Developers can leverage the TelephonyManager class
(android.telephony.TelephonyManager) to access network status information about the device programmatically. You can get an instance of TelephonyManager by using the familiar getSystemService() method of the application's Context object:
TelephonyManager telMgr = (TelephonyManager)
Once you have a valid instance of TelephonyManager, you can request the detailed information about the device and its telephony services.
You can use the TelephonyManager class to determine the call state of a cellular device by using the getCallState() method. This method tells you whether the phone is idle, off the hook, or currently receiving an incoming call.
You can also register to listen for changes in the phone state by using the listen() method, so that your application can receive a notification when an incoming call occurs. You might use this information to screen specific phone numbers or prepare the application for the user to answer the phone.
You can use the TelephonyManager class to query the network radio type of a cellular network by using the getNetworkType() method. This method tells you which network type the device is currently using, such as GPRS, EDGE, or EVDO. These and many other network types (for example, NETWORK_TYPE_GPRS) are defined as constants in the TelephonyManager class.
You can also register to listen for changes in the network type by using the listen() method. You might use this type of information to listen for a high-speed data connection and use the opportunity to download larger batches of quiz questions in the background to cache for future use in the game or to modify the batch size to download the optimum number of questions at a time to keep your application responsive to users and improve user experience.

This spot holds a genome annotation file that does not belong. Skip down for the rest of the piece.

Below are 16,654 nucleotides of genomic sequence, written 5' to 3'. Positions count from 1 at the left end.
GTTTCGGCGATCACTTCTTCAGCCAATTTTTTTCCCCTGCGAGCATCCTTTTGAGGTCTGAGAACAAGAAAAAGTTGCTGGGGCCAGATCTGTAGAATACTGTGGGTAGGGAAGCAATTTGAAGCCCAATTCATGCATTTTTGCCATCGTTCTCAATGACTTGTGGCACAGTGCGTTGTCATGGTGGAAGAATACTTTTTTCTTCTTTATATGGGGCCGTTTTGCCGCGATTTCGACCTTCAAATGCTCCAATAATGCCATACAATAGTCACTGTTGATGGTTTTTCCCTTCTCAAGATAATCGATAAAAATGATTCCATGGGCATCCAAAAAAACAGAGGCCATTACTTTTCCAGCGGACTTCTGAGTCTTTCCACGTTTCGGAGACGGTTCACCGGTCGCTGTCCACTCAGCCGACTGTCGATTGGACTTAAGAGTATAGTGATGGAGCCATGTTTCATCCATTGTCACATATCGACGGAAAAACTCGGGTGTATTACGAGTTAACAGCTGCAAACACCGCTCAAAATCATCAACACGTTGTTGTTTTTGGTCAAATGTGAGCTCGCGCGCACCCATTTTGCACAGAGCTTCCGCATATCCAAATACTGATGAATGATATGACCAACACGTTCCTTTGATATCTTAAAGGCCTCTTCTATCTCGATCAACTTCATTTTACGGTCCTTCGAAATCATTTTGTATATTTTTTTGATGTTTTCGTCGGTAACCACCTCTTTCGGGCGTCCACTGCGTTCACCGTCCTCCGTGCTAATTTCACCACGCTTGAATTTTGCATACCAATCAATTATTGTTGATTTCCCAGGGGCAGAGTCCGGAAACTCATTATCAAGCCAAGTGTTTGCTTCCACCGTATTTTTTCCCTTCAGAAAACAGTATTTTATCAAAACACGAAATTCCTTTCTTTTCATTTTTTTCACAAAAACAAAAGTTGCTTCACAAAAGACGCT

You can use the getPhoneType() method of the TelephonyManager class to determine whether a handset is a CDMA or GSM phone. Furthermore, you can get the unique identifier of the handset by using the getDeviceId() method. This method returns the IMEI for GSM phones or the MEID for CDMA phones. You can also get the unique subscriber identifier (such as IMSI for GSM subscribers) by using the getSubscriberId() method.
Retrieving SIM Information
The TelephonyManager class has a number of methods for retrieving information about the SIM card and SIM provider. The following are some examples:
► getSimState()—This method returns the state of the SIM card, such as whether the SIM card is in the handset and whether it is locked (that is, requires a PIN) or ready for use.
► getSimSerialNumber()—This method returns the unique serial number of the SIM card.
► getSimOperatorName()—This method returns the name of the SIM provider.
► getSimOperator()—This method returns the mobile country code and network code for the SIM provider.
You can use the TelephonyManager class to retrieve information about the phone user's voice mail. For example, you access the voice mail number by using the getVoiceMailNumber() method.
You've already seen how to access roaming information from the networking services, found in Hour 15, "Adding Network Support." You can also determine whether the subscriber service is roaming by using the isNetworkRoaming() method of the TelephonyManager class. This is not necessarily a reliable method for determining whether a user will be charged extra for data or phone calls but you can consider it a hint that the user might be charged (depending on the user's service plan). However, an application could use this information to prompt the user to choose whether to allow network usage when roaming, with a message such as "Your handset appears to be roaming. Would you like to continue?"
The TelephonyManager class also has many other methods for determining finegrained device telephony status information. See the Android SDK documentation for more details.
You can use the SmsManager class (android.telephony.SmsManager) and the SmsMessage class (android.telephony.SmsMessage) to send SMS messages.
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